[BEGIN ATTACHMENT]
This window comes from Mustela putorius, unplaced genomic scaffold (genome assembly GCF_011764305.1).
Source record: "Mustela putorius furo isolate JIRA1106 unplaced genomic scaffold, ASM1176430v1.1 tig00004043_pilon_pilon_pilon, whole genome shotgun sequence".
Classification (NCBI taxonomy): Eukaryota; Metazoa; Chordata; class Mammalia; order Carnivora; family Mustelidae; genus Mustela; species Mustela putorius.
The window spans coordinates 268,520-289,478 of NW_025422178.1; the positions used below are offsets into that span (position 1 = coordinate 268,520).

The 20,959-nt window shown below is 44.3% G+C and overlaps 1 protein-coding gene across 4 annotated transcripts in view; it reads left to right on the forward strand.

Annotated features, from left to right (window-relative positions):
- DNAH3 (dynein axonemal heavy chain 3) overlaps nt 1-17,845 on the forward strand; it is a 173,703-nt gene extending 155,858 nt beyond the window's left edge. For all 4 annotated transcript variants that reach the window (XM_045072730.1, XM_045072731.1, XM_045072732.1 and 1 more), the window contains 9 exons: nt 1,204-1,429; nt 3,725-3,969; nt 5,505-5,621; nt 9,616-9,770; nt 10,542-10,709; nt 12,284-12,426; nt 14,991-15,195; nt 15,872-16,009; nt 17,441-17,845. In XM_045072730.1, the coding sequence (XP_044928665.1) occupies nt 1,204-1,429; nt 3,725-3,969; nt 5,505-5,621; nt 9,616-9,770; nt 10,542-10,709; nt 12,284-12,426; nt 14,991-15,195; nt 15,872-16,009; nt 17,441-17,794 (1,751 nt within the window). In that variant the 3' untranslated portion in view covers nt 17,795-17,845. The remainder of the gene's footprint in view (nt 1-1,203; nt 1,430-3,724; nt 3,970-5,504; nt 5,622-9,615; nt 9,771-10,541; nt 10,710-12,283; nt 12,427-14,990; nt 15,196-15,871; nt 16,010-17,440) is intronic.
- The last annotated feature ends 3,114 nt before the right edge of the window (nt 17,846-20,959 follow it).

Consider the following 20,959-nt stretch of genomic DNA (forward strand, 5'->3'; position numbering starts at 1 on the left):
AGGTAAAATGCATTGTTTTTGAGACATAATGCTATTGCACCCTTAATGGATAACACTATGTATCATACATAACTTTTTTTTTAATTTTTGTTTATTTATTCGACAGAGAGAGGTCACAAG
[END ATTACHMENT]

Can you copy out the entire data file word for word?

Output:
This window comes from Mustela putorius, unplaced genomic scaffold (genome assembly GCF_011764305.1).
Source record: "Mustela putorius furo isolate JIRA1106 unplaced genomic scaffold, ASM1176430v1.1 tig00004043_pilon_pilon_pilon, whole genome shotgun sequence".
Classification (NCBI taxonomy): Eukaryota; Metazoa; Chordata; class Mammalia; order Carnivora; family Mustelidae; genus Mustela; species Mustela putorius.
The window spans coordinates 268,520-289,478 of NW_025422178.1; the positions used below are offsets into that span (position 1 = coordinate 268,520).

The 20,959-nt window shown below is 44.3% G+C and overlaps 1 protein-coding gene across 4 annotated transcripts in view; it reads left to right on the forward strand.

Annotated features, from left to right (window-relative positions):
- DNAH3 (dynein axonemal heavy chain 3) overlaps nt 1-17,845 on the forward strand; it is a 173,703-nt gene extending 155,858 nt beyond the window's left edge. For all 4 annotated transcript variants that reach the window (XM_045072730.1, XM_045072731.1, XM_045072732.1 and 1 more), the window contains 9 exons: nt 1,204-1,429; nt 3,725-3,969; nt 5,505-5,621; nt 9,616-9,770; nt 10,542-10,709; nt 12,284-12,426; nt 14,991-15,195; nt 15,872-16,009; nt 17,441-17,845. In XM_045072730.1, the coding sequence (XP_044928665.1) occupies nt 1,204-1,429; nt 3,725-3,969; nt 5,505-5,621; nt 9,616-9,770; nt 10,542-10,709; nt 12,284-12,426; nt 14,991-15,195; nt 15,872-16,009; nt 17,441-17,794 (1,751 nt within the window). In that variant the 3' untranslated portion in view covers nt 17,795-17,845. The remainder of the gene's footprint in view (nt 1-1,203; nt 1,430-3,724; nt 3,970-5,504; nt 5,622-9,615; nt 9,771-10,541; nt 10,710-12,283; nt 12,427-14,990; nt 15,196-15,871; nt 16,010-17,440) is intronic.
- The last annotated feature ends 3,114 nt before the right edge of the window (nt 17,846-20,959 follow it).

Consider the following 20,959-nt stretch of genomic DNA (forward strand, 5'->3'; position numbering starts at 1 on the left):
AGGTAAAATGCATTGTTTTTGAGACATAATGCTATTGCACCCTTAATGGATAACACTATGTATCATACATAACTTTTTTTTTAATTTTTGTTTATTTATTCGACAGAGAGAGGTCACAAG